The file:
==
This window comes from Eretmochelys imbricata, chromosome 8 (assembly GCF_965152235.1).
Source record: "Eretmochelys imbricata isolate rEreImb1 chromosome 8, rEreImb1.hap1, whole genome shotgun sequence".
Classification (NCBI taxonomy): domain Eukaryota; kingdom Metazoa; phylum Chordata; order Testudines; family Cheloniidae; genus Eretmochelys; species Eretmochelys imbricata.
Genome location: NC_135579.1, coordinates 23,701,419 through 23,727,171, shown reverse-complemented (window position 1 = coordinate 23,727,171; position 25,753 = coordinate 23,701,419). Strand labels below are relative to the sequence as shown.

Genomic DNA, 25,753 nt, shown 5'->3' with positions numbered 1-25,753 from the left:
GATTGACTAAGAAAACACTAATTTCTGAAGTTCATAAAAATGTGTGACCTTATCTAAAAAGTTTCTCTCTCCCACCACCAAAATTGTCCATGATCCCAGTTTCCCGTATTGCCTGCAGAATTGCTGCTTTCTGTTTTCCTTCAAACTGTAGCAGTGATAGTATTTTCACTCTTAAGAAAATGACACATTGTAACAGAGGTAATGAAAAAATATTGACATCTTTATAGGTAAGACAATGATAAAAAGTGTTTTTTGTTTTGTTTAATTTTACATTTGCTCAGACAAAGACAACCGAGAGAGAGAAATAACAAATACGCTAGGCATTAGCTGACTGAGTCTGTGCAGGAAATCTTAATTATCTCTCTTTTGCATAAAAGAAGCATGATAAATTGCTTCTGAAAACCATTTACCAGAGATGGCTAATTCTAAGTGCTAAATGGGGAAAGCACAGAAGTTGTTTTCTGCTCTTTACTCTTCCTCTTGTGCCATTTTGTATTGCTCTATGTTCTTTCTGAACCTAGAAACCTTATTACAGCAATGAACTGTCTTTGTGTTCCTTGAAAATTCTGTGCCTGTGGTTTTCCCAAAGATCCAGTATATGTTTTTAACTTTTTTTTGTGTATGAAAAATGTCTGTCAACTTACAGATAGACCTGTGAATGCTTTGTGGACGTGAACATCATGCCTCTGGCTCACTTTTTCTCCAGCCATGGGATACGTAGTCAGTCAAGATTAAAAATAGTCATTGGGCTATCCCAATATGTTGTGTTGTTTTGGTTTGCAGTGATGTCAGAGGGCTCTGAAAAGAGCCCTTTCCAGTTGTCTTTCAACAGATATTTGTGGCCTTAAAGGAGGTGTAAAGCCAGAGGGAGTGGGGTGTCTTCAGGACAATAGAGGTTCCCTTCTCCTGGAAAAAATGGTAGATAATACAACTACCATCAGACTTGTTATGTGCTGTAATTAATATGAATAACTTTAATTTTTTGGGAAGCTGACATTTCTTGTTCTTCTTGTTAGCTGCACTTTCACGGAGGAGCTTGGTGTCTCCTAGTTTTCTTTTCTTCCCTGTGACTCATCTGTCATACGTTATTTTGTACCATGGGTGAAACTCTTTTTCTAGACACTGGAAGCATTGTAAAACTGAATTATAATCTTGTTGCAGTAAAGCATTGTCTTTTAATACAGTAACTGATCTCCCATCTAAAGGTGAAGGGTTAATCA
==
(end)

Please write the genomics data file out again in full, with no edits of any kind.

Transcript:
This window comes from Eretmochelys imbricata, chromosome 8 (assembly GCF_965152235.1).
Source record: "Eretmochelys imbricata isolate rEreImb1 chromosome 8, rEreImb1.hap1, whole genome shotgun sequence".
Classification (NCBI taxonomy): domain Eukaryota; kingdom Metazoa; phylum Chordata; order Testudines; family Cheloniidae; genus Eretmochelys; species Eretmochelys imbricata.
Genome location: NC_135579.1, coordinates 23,701,419 through 23,727,171, shown reverse-complemented (window position 1 = coordinate 23,727,171; position 25,753 = coordinate 23,701,419). Strand labels below are relative to the sequence as shown.

Genomic DNA, 25,753 nt, shown 5'->3' with positions numbered 1-25,753 from the left:
GATTGACTAAGAAAACACTAATTTCTGAAGTTCATAAAAATGTGTGACCTTATCTAAAAAGTTTCTCTCTCCCACCACCAAAATTGTCCATGATCCCAGTTTCCCGTATTGCCTGCAGAATTGCTGCTTTCTGTTTTCCTTCAAACTGTAGCAGTGATAGTATTTTCACTCTTAAGAAAATGACACATTGTAACAGAGGTAATGAAAAAATATTGACATCTTTATAGGTAAGACAATGATAAAAAGTGTTTTTTGTTTTGTTTAATTTTACATTTGCTCAGACAAAGACAACCGAGAGAGAGAAATAACAAATACGCTAGGCATTAGCTGACTGAGTCTGTGCAGGAAATCTTAATTATCTCTCTTTTGCATAAAAGAAGCATGATAAATTGCTTCTGAAAACCATTTACCAGAGATGGCTAATTCTAAGTGCTAAATGGGGAAAGCACAGAAGTTGTTTTCTGCTCTTTACTCTTCCTCTTGTGCCATTTTGTATTGCTCTATGTTCTTTCTGAACCTAGAAACCTTATTACAGCAATGAACTGTCTTTGTGTTCCTTGAAAATTCTGTGCCTGTGGTTTTCCCAAAGATCCAGTATATGTTTTTAACTTTTTTTTGTGTATGAAAAATGTCTGTCAACTTACAGATAGACCTGTGAATGCTTTGTGGACGTGAACATCATGCCTCTGGCTCACTTTTTCTCCAGCCATGGGATACGTAGTCAGTCAAGATTAAAAATAGTCATTGGGCTATCCCAATATGTTGTGTTGTTTTGGTTTGCAGTGATGTCAGAGGGCTCTGAAAAGAGCCCTTTCCAGTTGTCTTTCAACAGATATTTGTGGCCTTAAAGGAGGTGTAAAGCCAGAGGGAGTGGGGTGTCTTCAGGACAATAGAGGTTCCCTTCTCCTGGAAAAAATGGTAGATAATACAACTACCATCAGACTTGTTATGTGCTGTAATTAATATGAATAACTTTAATTTTTTGGGAAGCTGACATTTCTTGTTCTTCTTGTTAGCTGCACTTTCACGGAGGAGCTTGGTGTCTCCTAGTTTTCTTTTCTTCCCTGTGACTCATCTGTCATACGTTATTTTGTACCATGGGTGAAACTCTTTTTCTAGACACTGGAAGCATTGTAAAACTGAATTATAATCTTGTTGCAGTAAAGCATTGTCTTTTAATACAGTAACTGATCTCCCATCTAAAGGTGAAGGGTTAATCA